Estate Planning And Probate Attorneys Who Can Help
Planning for the security of your spouse and children after you’re gone is a sign of your love and concern. Too many people get caught up in the idea that an estate plan is only for the obscenely wealthy, those who have multiple homes and millions of assets that they need to protect. The reality is, anyone with assets can benefit from developing an estate plan. When you prepare a will or a trust, when you communicate your wishes about medical treatment and end-of-life care, you spare your family from difficult decisions during stressful times.
Whether you have a 401(k), a home, or even just a simple savings account, you should be thinking about how your assets will be distributed should an unexpected tragedy occur. To make sure your assets don’t get tied up in legal proceedings that can take years to resolve and lead to bitterness and resentment, turn to the estate planning lawyers at Gormley Law Offices, PLC, to begin the process of preparing your estate plan or administering an estate through probate. With offices in Howell and Fowlerville, we serve clients in Brighton, East Lansing, Lansing and across Michigan. When you contact us, we can walk you through the process and prepare complete, accurate paperwork, including:
- Legal wills and trusts
- Trust administration, including how to challenge trusts
- Medical powers of attorney (“living wills”)
- Durable powers of attorney (finances)
- Succession planning for small-business owners
- Premarital agreements for families with significant assets or couples entering a second or subsequent marriage
- Conservatorships to allow you to handle an aged parent’s financial affairs
- Guardianships to allow you to make medical and other decisions for an elder or disabled family member
Whatever steps are taken, it should be noted that it’s imperative to stay on top of your estate plan. Keep your will up-to-date, make sure your beneficiaries are chosen carefully and don’t let major life events go unaddressed if they relate to your estate plan.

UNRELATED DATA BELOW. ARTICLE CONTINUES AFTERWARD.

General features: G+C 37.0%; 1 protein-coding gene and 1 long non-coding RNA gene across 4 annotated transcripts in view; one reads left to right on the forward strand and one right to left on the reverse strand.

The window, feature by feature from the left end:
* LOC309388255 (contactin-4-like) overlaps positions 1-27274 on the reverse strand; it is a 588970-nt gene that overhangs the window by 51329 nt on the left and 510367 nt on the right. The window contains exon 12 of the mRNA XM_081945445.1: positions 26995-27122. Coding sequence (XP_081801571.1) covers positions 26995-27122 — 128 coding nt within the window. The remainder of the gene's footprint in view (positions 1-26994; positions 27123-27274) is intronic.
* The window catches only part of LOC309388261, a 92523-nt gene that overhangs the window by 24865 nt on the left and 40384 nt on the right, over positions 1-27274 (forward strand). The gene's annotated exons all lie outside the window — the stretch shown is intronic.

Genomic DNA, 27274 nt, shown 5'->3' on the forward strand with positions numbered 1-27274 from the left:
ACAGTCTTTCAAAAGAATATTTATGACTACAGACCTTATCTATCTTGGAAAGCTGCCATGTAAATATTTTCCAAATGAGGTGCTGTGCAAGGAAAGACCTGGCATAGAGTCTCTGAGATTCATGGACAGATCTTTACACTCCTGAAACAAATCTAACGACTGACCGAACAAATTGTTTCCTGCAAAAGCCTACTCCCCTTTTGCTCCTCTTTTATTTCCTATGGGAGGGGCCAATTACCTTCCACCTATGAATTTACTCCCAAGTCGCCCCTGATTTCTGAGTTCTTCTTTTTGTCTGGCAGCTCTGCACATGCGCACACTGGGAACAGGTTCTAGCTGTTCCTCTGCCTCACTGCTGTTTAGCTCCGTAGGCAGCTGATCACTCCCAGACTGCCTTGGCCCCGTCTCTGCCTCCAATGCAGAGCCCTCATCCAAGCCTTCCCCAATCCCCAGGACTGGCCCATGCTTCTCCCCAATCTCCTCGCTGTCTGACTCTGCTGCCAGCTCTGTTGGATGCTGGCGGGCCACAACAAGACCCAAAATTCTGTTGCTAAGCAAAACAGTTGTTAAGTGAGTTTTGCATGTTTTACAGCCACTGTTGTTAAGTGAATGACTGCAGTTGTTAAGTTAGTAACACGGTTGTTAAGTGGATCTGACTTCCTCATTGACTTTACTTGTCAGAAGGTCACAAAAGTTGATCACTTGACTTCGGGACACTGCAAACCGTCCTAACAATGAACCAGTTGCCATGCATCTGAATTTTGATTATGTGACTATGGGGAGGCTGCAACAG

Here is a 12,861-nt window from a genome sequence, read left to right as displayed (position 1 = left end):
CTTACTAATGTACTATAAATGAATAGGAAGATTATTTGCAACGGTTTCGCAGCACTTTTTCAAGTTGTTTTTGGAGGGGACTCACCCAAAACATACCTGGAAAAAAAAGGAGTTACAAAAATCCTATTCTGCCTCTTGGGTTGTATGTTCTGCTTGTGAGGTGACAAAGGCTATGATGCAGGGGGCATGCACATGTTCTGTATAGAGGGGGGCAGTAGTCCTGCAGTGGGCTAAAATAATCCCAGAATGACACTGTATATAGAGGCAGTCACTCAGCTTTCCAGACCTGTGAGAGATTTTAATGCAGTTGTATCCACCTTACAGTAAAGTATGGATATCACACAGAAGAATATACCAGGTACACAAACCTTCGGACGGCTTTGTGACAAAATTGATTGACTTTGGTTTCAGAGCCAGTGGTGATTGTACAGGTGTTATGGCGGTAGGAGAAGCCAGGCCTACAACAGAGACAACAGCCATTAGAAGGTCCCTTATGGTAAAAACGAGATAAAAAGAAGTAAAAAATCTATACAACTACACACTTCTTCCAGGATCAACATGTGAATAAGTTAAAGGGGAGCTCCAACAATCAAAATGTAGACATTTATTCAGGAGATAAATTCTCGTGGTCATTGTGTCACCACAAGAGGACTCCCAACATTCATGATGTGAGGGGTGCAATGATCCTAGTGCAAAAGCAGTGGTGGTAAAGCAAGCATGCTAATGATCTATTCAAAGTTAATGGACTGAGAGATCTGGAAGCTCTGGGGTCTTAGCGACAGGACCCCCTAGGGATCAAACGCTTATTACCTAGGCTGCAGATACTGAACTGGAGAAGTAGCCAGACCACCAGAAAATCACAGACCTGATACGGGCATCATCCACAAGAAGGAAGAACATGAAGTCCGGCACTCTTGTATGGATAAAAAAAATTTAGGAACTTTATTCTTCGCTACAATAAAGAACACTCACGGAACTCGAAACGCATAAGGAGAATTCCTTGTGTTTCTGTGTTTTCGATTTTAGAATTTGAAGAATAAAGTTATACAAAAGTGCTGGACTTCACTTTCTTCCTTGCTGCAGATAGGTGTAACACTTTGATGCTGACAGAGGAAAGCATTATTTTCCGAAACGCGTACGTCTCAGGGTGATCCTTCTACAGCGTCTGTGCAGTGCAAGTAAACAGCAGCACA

Reasons to have a current and updated estate plan
Making sure your wealth is protected in case of an accident or other tragic event is still key. Most people should still be careful and mindful of how their wealth will be distributed after their passing. Without a current estate plan, your loved ones can become embroiled in long and contentious processes to inherit your property.
The new laws are a good reason to check in and make sure your plan is up-to-date. It also provides an opportunity to simplify it if possible. Even though the new law will sunset in 2025, you can still explore what options are available to you now.
Your Guide Through The Probate Process
After a loved one dies in Michigan, his or her estate goes into probate. Probate is the legal process involving the administration of a person’s estate after the person dies and recognizing the validity of a will and distributing the property according to the wishes of the deceased. If there is not a will, this process can help with ensuring assets are properly distributed and any other issues are cleared up. Some cases can be simple; others are quite complex.
Probate involves opening a court case and appointing a personal representative to administer the payment of creditors, decide issues, and distribute property to heirs or beneficiaries of the deceased person. This can be a complicated process that many people are completely unprepared for when confronted with these situations. While Michigan law is utilized in all probate courts statewide, the exact process can differ depending on the court or the judge assigned to the case when it is opened. Judges’ procedures vary from county to county.
In most cases, probate is not a long process. As long as there is nobody contesting the will and it can easily be deemed valid, the court is minimally involved. Sometimes the process is streamlined for simple estates so it moves along very fast. It may not even be required for an estate to go through probate. For example, if your husband dies and leaves everything to you, then probate may not be required because state law already says that you get all assets of your husband’s.
Regardless, if your loved one’s estate goes to probate, there is usually little to worry about it. The process will probably go smoothly with little issue. It will not drag on in most cases. The only time there is concern about that is when someone contests the will, which is a difficult process on its own, or if the estate is large and complex.
Our experienced attorneys are prepared to guide you through the probate process as expediently and effectively as possible.